La proposition est enrichie de conférences, discussions et programmation de films, qui composent tous ensemble un Crystal dont le spectateur est invité à observer les facettes.
L’agencement de ces créations et les différents évènements qui accompagnent cette proposition mettent en évidence une culture visuelle et des procédés communs à un ensemble de graphistes, d’artistes, de photographes, de cinéastes, dont les travaux s’étendent du tout début du XXe siècle jusqu’à aujourd’hui et peuvent faire l’objet de rapprochements, parfois inattendus, tant sur le plan formel que conceptuel.
Il ne s’agit pas de mettre à jour des emprunts (qui, lorsqu’ils existent, sont souvent réciproques), ni d’établir des généalogies entre les pratiques mais de montrer ce que des travaux dont le rapprochement est parfois évident, parfois forcé, peuvent avoir de références communes ou de procédés partagés et comment ils constituent ensemble un pan de notre culture visuelle contemporaine.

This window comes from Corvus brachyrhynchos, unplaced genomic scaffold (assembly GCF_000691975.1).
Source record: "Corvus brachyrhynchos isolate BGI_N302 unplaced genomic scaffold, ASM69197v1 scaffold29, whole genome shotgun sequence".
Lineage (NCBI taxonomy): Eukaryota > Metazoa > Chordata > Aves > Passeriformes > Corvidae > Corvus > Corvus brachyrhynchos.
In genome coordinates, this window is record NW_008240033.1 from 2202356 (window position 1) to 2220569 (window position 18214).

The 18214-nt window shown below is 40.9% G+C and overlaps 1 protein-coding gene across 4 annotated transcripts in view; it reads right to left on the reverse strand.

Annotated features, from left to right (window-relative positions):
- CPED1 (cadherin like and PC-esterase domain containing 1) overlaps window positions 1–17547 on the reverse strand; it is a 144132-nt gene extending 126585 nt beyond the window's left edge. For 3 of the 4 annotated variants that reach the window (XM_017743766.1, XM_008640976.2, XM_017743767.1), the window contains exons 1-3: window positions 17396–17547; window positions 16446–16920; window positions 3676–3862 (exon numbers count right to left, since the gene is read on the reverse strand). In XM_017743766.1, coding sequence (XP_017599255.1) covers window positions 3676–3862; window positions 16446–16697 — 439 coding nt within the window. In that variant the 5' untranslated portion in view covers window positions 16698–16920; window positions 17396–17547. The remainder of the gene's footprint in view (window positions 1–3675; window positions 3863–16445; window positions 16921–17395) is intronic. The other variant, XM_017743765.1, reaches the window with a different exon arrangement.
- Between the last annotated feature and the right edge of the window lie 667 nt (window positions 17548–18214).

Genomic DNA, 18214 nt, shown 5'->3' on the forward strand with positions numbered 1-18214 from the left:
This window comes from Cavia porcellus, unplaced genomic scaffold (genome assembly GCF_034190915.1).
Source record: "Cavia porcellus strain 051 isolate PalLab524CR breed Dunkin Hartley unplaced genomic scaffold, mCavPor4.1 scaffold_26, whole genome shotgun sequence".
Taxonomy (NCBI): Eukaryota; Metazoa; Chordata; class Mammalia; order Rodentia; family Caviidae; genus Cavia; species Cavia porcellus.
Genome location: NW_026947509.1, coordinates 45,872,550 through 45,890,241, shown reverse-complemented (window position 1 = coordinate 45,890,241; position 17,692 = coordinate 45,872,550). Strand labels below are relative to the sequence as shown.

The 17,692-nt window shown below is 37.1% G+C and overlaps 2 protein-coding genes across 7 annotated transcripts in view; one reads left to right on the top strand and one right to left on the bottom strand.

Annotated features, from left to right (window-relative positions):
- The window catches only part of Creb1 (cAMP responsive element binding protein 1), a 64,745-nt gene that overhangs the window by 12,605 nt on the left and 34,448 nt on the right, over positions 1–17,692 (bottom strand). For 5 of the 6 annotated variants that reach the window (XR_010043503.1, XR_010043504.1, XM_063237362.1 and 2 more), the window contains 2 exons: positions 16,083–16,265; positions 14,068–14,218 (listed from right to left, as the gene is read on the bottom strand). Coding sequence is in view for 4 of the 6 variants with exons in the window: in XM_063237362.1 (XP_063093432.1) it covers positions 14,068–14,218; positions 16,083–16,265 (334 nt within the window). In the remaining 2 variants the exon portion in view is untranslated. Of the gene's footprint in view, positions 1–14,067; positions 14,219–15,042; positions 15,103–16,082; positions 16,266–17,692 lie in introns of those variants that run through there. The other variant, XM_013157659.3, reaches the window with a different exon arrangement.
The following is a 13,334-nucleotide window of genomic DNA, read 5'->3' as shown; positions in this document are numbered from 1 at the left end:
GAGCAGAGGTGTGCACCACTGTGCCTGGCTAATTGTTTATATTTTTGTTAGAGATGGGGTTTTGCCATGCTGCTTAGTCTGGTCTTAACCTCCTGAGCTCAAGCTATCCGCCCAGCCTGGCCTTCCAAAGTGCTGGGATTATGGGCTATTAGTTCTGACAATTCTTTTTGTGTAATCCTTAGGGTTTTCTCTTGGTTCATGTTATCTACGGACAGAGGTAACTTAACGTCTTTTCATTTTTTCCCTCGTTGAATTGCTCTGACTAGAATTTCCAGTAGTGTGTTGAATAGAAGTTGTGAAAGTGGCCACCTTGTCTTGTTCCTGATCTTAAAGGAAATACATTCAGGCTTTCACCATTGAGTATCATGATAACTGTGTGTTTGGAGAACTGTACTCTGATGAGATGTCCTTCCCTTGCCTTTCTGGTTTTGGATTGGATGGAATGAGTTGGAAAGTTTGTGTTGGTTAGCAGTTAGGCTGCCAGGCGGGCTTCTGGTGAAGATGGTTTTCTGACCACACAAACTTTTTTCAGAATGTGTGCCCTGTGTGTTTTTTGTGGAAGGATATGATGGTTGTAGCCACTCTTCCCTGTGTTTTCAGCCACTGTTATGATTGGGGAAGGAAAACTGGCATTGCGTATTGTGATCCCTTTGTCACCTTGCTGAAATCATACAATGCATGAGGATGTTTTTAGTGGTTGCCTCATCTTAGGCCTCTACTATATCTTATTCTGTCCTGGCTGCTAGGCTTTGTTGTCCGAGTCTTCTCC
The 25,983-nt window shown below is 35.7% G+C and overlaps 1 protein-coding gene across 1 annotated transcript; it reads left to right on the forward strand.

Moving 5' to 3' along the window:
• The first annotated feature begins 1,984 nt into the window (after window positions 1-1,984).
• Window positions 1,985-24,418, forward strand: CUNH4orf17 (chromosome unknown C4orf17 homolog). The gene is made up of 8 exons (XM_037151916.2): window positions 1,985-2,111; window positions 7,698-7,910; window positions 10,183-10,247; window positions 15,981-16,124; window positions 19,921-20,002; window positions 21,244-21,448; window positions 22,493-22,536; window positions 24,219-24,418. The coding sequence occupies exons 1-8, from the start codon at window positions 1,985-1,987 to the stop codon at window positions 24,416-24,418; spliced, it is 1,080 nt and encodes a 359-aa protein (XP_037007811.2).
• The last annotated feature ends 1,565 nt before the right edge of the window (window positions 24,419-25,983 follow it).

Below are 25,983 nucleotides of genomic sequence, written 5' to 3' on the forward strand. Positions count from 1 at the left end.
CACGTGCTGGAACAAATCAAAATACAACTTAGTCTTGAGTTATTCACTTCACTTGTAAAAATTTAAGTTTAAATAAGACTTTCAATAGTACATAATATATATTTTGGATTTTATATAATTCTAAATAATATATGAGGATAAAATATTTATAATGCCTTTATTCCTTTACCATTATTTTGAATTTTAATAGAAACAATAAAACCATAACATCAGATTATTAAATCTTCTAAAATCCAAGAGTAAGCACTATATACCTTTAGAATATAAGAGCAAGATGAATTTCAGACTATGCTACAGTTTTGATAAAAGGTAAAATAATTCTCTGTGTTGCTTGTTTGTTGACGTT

Les contours de cette culture visuelle ont été identifiés à partir du travail du graphiste Pierre Faucheux, en particulier ses “écartelages” et le travail réalisé avec son atelier pour les couvertures du Livre de Poche. Ces travaux sont souvent sous-tendus par des emprunts iconographiques et des procédés tels que la déchirure, le découpage, le collage, le montage, la colorisation : autant d’opérations graphiques et plastiques qui dépaysent les images pour les offrir à d’autres registres et pour lesquelles le travail de Pierre Faucheux constitue une matrice inépuisable…